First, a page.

Tuesday, October 28, 2008


I'm sure your all familiar with ETags, which can be used to determine if you've downloaded a file from a site or not. This works great for images: if you've already downloaded an image, why bother downloading it again? But have you ever thought of using ETags to determine if a user has downloaded your dynamic html?

Let's say you've got a page that takes 15 database queries to generate. I'd bet money on the fact that with just one or two of those queries you could determine, using ETags, whether or not the user has seen the page already. If you can do that, you can return a response code of 304 (Unmodified), so the browser pulls everything from cache -- you'll cut database activity and bandwidth usage to a fraction of what they would be otherwise, which could cut the need for extra servers in your cluster.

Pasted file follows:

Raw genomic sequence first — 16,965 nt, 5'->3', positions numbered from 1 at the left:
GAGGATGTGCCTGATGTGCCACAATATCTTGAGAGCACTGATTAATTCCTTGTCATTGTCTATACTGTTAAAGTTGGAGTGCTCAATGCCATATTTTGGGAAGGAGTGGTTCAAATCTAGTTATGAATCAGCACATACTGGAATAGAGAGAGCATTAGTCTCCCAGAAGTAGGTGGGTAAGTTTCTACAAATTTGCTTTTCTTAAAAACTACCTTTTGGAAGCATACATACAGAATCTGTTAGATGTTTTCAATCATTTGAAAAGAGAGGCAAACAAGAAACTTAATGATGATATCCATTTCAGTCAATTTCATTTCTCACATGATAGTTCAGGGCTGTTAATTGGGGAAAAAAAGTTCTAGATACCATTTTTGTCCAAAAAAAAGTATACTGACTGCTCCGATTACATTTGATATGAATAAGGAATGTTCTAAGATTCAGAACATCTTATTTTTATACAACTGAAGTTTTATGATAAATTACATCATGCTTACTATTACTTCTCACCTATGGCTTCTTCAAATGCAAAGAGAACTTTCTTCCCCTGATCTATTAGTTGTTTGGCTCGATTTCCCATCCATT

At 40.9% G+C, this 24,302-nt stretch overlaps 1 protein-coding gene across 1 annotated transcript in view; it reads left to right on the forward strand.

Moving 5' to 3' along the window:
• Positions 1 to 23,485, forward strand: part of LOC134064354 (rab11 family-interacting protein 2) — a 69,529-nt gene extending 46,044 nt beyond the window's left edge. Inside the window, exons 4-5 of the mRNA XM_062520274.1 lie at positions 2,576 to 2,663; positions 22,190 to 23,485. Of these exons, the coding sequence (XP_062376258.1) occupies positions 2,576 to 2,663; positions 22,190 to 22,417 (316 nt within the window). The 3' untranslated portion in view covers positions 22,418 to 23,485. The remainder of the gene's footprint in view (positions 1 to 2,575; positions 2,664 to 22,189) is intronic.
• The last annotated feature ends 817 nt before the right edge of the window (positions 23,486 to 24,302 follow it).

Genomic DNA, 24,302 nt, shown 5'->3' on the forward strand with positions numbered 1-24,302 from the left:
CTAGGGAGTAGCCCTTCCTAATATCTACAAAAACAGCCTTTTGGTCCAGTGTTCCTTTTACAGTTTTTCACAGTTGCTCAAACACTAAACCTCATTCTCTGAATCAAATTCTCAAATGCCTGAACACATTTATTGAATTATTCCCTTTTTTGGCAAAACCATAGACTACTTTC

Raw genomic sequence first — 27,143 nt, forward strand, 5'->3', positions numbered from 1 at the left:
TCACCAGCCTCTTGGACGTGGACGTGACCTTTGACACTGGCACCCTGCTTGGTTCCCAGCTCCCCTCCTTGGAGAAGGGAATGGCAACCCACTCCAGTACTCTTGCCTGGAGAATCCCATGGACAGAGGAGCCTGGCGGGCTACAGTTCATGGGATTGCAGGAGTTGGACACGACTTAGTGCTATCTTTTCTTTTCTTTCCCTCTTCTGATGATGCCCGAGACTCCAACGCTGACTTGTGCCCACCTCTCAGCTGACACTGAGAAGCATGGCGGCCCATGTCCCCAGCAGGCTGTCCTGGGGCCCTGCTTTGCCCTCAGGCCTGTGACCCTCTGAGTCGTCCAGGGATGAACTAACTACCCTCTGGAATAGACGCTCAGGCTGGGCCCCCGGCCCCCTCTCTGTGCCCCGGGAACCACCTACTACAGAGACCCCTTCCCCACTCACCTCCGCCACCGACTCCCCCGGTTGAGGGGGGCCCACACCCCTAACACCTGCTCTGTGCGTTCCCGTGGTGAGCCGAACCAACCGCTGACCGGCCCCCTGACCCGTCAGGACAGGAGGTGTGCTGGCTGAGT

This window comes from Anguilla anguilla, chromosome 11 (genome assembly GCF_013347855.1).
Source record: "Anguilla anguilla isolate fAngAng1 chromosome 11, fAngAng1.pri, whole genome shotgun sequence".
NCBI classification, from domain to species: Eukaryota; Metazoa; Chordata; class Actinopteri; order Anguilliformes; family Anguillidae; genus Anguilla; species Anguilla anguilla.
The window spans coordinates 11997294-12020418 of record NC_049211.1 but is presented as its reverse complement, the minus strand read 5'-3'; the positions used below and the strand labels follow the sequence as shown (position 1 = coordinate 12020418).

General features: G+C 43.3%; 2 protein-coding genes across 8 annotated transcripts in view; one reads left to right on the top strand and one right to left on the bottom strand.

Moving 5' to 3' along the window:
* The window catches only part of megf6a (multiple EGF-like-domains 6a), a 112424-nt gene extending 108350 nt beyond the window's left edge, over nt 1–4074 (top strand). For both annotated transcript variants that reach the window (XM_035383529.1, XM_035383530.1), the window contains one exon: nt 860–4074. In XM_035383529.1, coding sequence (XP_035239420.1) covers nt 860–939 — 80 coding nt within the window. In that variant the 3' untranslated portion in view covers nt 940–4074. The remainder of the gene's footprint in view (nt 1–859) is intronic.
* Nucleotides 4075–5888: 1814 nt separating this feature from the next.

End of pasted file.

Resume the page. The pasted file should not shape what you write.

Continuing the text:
Here is a cool blog entry using RoR as an example, but the same technique applies with Grails (and Java):

and here is another more long winded article with Spring/Hibernate